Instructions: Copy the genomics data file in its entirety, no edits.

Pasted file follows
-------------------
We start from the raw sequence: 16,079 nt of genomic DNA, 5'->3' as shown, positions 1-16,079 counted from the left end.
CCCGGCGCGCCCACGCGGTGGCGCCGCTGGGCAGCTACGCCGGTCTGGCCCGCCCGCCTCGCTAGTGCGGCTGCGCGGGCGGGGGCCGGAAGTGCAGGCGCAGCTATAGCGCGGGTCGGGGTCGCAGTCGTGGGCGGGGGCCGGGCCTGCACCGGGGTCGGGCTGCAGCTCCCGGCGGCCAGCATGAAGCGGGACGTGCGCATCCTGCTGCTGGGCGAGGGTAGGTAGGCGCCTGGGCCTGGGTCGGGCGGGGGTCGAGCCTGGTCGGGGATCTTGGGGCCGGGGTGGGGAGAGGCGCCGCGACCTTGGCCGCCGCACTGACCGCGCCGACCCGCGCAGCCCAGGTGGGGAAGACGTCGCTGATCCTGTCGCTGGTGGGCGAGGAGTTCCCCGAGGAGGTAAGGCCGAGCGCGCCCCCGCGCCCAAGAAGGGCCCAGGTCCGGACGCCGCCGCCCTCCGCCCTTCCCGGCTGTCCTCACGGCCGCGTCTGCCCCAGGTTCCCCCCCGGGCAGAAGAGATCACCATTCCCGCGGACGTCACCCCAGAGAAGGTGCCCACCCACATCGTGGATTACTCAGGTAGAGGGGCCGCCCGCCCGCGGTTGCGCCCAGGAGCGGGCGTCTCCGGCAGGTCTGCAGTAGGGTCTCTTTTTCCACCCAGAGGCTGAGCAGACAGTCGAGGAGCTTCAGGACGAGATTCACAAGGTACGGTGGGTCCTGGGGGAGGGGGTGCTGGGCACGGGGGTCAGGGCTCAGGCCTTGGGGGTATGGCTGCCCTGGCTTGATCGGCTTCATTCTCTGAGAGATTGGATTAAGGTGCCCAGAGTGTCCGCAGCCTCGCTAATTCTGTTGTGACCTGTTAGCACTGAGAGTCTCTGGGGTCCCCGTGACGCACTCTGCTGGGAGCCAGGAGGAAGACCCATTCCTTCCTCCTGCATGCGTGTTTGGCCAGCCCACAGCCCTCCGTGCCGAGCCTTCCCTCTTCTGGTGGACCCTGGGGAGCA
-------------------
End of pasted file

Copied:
We start from the raw sequence: 16,079 nt of genomic DNA, 5'->3' as shown, positions 1-16,079 counted from the left end.
CCCGGCGCGCCCACGCGGTGGCGCCGCTGGGCAGCTACGCCGGTCTGGCCCGCCCGCCTCGCTAGTGCGGCTGCGCGGGCGGGGGCCGGAAGTGCAGGCGCAGCTATAGCGCGGGTCGGGGTCGCAGTCGTGGGCGGGGGCCGGGCCTGCACCGGGGTCGGGCTGCAGCTCCCGGCGGCCAGCATGAAGCGGGACGTGCGCATCCTGCTGCTGGGCGAGGGTAGGTAGGCGCCTGGGCCTGGGTCGGGCGGGGGTCGAGCCTGGTCGGGGATCTTGGGGCCGGGGTGGGGAGAGGCGCCGCGACCTTGGCCGCCGCACTGACCGCGCCGACCCGCGCAGCCCAGGTGGGGAAGACGTCGCTGATCCTGTCGCTGGTGGGCGAGGAGTTCCCCGAGGAGGTAAGGCCGAGCGCGCCCCCGCGCCCAAGAAGGGCCCAGGTCCGGACGCCGCCGCCCTCCGCCCTTCCCGGCTGTCCTCACGGCCGCGTCTGCCCCAGGTTCCCCCCCGGGCAGAAGAGATCACCATTCCCGCGGACGTCACCCCAGAGAAGGTGCCCACCCACATCGTGGATTACTCAGGTAGAGGGGCCGCCCGCCCGCGGTTGCGCCCAGGAGCGGGCGTCTCCGGCAGGTCTGCAGTAGGGTCTCTTTTTCCACCCAGAGGCTGAGCAGACAGTCGAGGAGCTTCAGGACGAGATTCACAAGGTACGGTGGGTCCTGGGGGAGGGGGTGCTGGGCACGGGGGTCAGGGCTCAGGCCTTGGGGGTATGGCTGCCCTGGCTTGATCGGCTTCATTCTCTGAGAGATTGGATTAAGGTGCCCAGAGTGTCCGCAGCCTCGCTAATTCTGTTGTGACCTGTTAGCACTGAGAGTCTCTGGGGTCCCCGTGACGCACTCTGCTGGGAGCCAGGAGGAAGACCCATTCCTTCCTCCTGCATGCGTGTTTGGCCAGCCCACAGCCCTCCGTGCCGAGCCTTCCCTCTTCTGGTGGACCCTGGGGAGCA